We noted that direct access to the leaks had been reinforced with a double padlock -- installed since our initial visit and report two days prior. Senator Mary Landrieu (D-LA) was in New Orleans on Monday, and after Levees.org mailed her photos of the leaks and ducks swimming in pooled water on road nearby, Landrieu's office said that the Senator would be in contact with the New Orleans Corps office to make sure they were addressing the issue.

The Corps subsequently sent an investigative team out to the site and determined that the flowing water from the three points were brackish, meaning they have a salt-water component and were definitely coming from the drainage canal.

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POA Cephus provided a detailed diagram of the new levee construction, as well as the water reports.

Engineer H.J. Bosworth who works with the New Orleans watchdog group, levees.org, indicated that the new construction is the "best possible" design after we showed him the diagram. Bosworth speculated that part of the problem might be in the fill material used to backfill the levee wall, but had no way to know for certain. Water will find a way through any porous material, especially if vegetation such as sticks or branches provides a channel, he said.

Bosworth's detailed response is as follows:

"The T-wall in the image you have is an excellent design for a flood protection element. The reinforced concrete "T" is supported by piles driven into soil beneath the surface and typically are used in the design of important structures here in south Louisiana. The design capacity of the piles is usually half of what they are tested to support - giving them a safety factor of 2! The codes for designing structures of reinforced concrete are the same as what most civil engineers use to design concrete elements of buildings and bridges. They are absolutely safer than levees with a theoretical safety factor of 1.3.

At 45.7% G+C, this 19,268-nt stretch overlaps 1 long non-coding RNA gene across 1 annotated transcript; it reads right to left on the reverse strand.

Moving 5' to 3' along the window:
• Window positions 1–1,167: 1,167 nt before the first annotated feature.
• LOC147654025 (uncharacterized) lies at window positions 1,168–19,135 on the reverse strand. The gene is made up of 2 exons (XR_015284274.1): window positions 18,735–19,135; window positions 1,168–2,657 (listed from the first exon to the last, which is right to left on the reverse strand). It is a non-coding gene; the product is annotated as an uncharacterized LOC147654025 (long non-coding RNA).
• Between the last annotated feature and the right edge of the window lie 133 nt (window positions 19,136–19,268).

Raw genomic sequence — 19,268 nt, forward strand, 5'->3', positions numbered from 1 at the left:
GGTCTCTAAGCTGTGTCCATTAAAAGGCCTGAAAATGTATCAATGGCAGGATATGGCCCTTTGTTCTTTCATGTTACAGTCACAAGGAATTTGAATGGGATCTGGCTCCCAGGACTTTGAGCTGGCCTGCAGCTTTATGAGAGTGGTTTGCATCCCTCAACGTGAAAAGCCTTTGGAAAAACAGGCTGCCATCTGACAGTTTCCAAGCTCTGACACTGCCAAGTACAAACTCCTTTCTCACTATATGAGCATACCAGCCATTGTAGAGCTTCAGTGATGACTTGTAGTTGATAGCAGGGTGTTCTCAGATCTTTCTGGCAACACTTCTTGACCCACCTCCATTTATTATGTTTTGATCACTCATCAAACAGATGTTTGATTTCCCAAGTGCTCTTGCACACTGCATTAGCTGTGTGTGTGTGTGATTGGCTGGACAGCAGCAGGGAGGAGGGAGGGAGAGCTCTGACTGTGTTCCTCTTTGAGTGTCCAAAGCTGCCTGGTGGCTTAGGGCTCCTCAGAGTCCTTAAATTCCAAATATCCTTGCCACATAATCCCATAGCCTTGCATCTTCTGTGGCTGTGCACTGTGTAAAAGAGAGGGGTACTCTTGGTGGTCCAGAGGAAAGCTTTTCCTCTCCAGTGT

"Lateral flow of ground water is typically stopped or at least kept to a minimum by the steel sheet pile 'cut-off' wall beneath the 'T-wall'

"I am sure the folks that just had their communities flooded up river from us wish that their government had spent a few more dollars and had constructed a few miles of T-walls around them instead of the levees that failed to protect them. The technology is not new. Too often, the Corps opts for levees to save money rather than asking Congress for enough funding for reliable and stable concrete structures."

As for the ducks, they were gone (fate unknown), and Cephus took his own photos of the pooled water. He was uncertain whether the correct duck area had been tested originally. A water test did come back on Tuesday that indicated water pooled on the road was not brackish and could possibly have come from a leaking water main. We rechecked the duck area.


On a Lighter Note--Cheney responsible?

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On a lighter, not, and those living in New Orleans could certainly use some levity -- we received a tip from The Levee that Dick Cheney was behind the disappearing ducks and levee leak, but we have been unable to confirm that report.

The bottom line in this report from New Orleans is that residents will have to wait for the review panel for more answers.

This column cross-posted on OEN